Not all encryption methods are the same. When it comes to email encryption, end-to-end encryption should be the goal. So what kind of encryption should you avoid with email? SSL/TSL encryption shows up when you see https in from of the URL and indicates that the connection between you and the server behind whatever program you are using is encrypted. However, this means that the company running the server has the decryption key, not the user on the other end. For example, if a person is using Gmail, Google has the decryption keys rather than the recipient of the email. Thus, it is not end-to-end encryption. Another issue is SMTP over TLS (STARTTLS) encryption. Not all servers use the same type of encryption; thus, if a Yahoo user sends an email to a Gmail user, they have to accommodate for different kinds of encryption, like SMTP over TLS. This can become a hassle when working with multiple parties. Choosing a versatile service that is compatible with other email providers will be infinitely helpful.
Common Types of Email Attacks
Email attacks can affect people, data, and access. While encryption alone won’t tackle all of these threats, it’s good to understand what your security team is up against.
Consider how your email automatically logs you into numerous platforms at work and at home. Email services often come in package deals with other work programs. This setup enables hackers to sift through personal and work files if your email is compromised, and from there, infiltrate coworker accounts or misrepresent themselves to your coworkers.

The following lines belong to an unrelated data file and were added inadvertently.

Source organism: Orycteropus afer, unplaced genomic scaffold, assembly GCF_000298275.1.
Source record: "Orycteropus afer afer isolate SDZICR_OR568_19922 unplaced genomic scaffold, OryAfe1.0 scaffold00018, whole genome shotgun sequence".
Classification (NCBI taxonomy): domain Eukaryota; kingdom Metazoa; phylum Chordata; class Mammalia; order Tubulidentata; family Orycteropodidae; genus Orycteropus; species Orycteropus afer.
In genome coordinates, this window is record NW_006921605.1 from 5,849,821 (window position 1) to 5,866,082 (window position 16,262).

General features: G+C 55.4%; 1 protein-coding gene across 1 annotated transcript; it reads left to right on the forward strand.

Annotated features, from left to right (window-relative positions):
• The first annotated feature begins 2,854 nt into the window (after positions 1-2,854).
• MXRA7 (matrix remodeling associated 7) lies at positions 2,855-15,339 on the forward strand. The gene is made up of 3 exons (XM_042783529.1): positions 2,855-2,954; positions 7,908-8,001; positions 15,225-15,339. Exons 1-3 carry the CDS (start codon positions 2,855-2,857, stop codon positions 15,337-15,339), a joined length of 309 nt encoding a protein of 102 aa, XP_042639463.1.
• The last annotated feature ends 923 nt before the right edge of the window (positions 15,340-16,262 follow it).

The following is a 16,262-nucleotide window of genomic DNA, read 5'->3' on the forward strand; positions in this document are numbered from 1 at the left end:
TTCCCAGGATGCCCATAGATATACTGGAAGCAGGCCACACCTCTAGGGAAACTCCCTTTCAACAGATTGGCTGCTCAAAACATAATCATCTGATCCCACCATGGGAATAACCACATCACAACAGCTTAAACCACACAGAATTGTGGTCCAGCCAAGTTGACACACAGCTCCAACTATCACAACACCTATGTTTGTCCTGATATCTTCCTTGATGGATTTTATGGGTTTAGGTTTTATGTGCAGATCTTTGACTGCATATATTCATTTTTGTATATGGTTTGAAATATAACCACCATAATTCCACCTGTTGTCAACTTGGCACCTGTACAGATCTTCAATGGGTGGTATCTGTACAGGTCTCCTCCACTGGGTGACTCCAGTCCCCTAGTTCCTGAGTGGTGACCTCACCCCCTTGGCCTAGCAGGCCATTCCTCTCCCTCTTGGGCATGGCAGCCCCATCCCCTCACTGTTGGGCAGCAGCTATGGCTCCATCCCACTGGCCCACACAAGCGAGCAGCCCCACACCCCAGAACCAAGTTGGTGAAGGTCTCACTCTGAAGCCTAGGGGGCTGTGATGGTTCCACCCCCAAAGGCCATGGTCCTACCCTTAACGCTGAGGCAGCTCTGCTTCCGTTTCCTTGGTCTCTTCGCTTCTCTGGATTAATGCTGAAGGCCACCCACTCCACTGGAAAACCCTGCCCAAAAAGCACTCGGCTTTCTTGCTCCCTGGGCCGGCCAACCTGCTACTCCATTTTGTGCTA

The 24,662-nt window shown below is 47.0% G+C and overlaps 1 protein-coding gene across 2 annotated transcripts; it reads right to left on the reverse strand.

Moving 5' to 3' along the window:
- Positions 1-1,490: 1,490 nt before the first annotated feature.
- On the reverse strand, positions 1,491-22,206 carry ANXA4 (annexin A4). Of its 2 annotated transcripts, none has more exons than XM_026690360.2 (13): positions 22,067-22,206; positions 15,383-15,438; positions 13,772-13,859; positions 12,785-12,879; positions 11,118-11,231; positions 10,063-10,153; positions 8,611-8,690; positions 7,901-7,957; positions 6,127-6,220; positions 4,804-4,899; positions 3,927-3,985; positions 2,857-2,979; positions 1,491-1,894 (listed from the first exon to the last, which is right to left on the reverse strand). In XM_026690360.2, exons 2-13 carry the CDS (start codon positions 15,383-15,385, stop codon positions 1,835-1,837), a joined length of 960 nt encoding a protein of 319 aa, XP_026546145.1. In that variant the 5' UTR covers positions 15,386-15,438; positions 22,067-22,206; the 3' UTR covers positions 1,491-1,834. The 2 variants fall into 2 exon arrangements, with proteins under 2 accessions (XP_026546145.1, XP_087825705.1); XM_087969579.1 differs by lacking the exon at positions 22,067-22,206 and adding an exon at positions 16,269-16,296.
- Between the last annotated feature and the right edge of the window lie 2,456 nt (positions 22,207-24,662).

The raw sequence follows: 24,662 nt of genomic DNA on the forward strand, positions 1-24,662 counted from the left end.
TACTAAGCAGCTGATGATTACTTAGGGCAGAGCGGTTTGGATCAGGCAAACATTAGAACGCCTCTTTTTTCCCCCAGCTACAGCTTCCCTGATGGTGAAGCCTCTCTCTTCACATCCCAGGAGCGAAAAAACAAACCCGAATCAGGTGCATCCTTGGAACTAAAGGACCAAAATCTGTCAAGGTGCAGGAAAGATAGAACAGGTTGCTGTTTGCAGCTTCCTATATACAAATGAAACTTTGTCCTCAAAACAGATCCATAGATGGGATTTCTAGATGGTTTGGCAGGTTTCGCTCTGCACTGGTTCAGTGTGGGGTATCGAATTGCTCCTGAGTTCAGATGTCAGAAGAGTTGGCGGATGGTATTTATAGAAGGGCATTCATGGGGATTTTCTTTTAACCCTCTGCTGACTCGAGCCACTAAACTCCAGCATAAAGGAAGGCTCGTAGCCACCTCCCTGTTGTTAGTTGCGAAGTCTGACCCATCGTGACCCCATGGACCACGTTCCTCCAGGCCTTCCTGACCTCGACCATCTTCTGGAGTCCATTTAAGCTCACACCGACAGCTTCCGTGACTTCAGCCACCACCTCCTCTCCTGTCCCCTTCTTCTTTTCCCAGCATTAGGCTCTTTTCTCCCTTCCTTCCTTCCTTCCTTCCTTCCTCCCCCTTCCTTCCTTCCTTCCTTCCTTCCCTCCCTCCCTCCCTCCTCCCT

Phishing attacks continue to grow in popularity, mostly because they are so successful and take minimal effort on the attacker’s part. Phishing manifests in different forms including pharming, deceptive phishing, and spear phishing. With pharming, a threat actor redirects a user to a malicious website by changing the IP address associated with the legitimate website. Deceptive phishing threatens people under the guise of a legitimate website and with the goal of getting money. Spear phishing, commonly associated with malicious emails, deceives people into revealing personal information. Moreover, spear phishing can trick employees into sharing intellectual property to unauthorized individuals. Using encryption can help employees identify fraudulent email addresses.
Unlike phishing attacks, viruses involve more planning on the attacker’s part. Your email usually isn’t the direct target of a virus; rather, it is the door that lets attackers infiltrate and incapacitate a company’s system. For example, many malicious emails use attachments with viruses. When an unsuspecting user opens and downloads the attachment, it triggers the virus.
Nowadays, most people deal with so much spam they might even have a separate email account to field the numerous advertisements and subscription emails they receive. Not all spam is malicious in nature, but it can be used to overwhelm a system, debilitating a company’s communication chain. Another problem is if a threat actor uses a company email address to send out spam. This may result in a PR nightmare and legal repercussions.
If you're interested and would like to switch to encrypted email, with our encrypted open source email service, contact us or get your own.